minstrel: aid for baby bards

mn13189 at WCUVAX1.WCU.EDU mn13189 at WCUVAX1.WCU.EDU
Tue Mar 11 08:57:24 PST 1997


On Tue, 11 Mar 1997, Harold Feld wrote:

> Of course, this is something of ahot button form me, in that I really hate
> the idea that folks who perform have "talent"...

Actually, I have heard quite a few who don't ;)  (joking, guys, I'm
joking)
I remember an article I read some time back by Efenwealt Wystle (one of
the guys who really encouraged me when I was starting out as a bard), in
which he said the bardic arts were 10% talent and 90% hard work.  That
extra 10% can help, and can make a good bard great.  But even if you lack
natural talent, you can still put in that other 90% and be a d**m good
bard.     

> >> And yet, without criticism, people generally don't correct chronic
> >> problems, as they generally don't recognise them. Criticism, done
> >> right, is a necessary step towards turning a bad performer into a
> >> tolerable one, a mediocre one into a good one, and even a good one
> >> into a great one.
> 
> This is absolutely dead-on true, and one of the worst failings of the SCA
> system generally.  Frankly, I see no reason why thius comment should be
> singled out as somehow offensive or indelicate.

I think it's dead on true, also.  I wasn't singling it out as offensive.
I singled it (and the other quote) out because these valid points on
constructive critisism seemed contradictory to the original poster's
opening arguement of "your opinion is a load of crap."  I wholeheartedly
agree with constructive criticism, not just in a "workshop" scenario, but
wherever two opinions clash.  
	I can see where Pendar got his point that bardic arts cannot be
taught.  I don't agree with that point, but I can understand why he would.
to illustrate, I have a hard time seeing how writing can be taught
(poerty, songs, stories, essays, etc.)  I have always had the ability to
write well.  it got me through school.  I've taken several writing classes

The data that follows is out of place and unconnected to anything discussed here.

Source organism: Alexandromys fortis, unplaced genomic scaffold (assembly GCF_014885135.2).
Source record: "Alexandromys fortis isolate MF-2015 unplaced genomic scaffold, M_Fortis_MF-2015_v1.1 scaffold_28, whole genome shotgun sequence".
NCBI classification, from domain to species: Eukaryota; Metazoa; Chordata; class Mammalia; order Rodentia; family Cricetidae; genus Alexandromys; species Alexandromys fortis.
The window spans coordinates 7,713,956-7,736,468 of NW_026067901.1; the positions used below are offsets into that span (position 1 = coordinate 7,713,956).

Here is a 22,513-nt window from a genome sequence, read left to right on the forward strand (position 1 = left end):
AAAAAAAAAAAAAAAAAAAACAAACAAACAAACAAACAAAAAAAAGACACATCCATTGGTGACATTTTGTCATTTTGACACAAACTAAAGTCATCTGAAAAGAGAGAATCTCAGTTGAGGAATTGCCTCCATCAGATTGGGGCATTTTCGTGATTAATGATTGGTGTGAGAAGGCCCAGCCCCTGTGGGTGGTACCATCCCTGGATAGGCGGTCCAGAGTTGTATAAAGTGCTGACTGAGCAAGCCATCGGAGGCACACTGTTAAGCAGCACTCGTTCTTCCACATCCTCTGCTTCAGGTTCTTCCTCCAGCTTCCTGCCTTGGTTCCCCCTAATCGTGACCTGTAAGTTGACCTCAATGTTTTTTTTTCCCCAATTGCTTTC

and so forth, and gained nothing from them.  The exercises were pointless
to me, especially seeing as I had this natural ability to write well.
BUT, I could see that others were benifitting from teh instruction who did
not have this natural talent, and their writing did improve.  So you can
teach writing.  I would think the same would apply to the bardic arts.
One who can naturally judge audience reaction, has a strong and plaesant
voice to begin with, etc., would have a hard time seeing how things that
come to them so "naturally" can be taught.  I, for instance, would make a
horrible writing teacher, because I don't understand the process of
"learning" to write.  But something else that I had to forcibly learn in
school, like say Algebra (brrrr....), I could teach, because I went
through that process.  Make any sence?  Just a different way of looking at
things.

> People *need* feedback, properly administered.

Exactly true.  There is nothing more frustrating in the world than putting
forth something you have worked on for feedback, and getting the response
"good".  Good means nothing.  SOme people need precise feedback, while
others need more general stuff.  It all depends on the level of the
performer.

> True, but I would beg that we not fall into the trap so frequent on the
> Rialto, of devoting endless posts to abstract questions of courtesy while
> getting nastier and nastier (not that you have done this, but a warning now
> may avoid a useless exchange).

In the immortal words of Forrest Gump.  "That's all I have to say about
that."
Heeding your advice...
Aye,
Eogan


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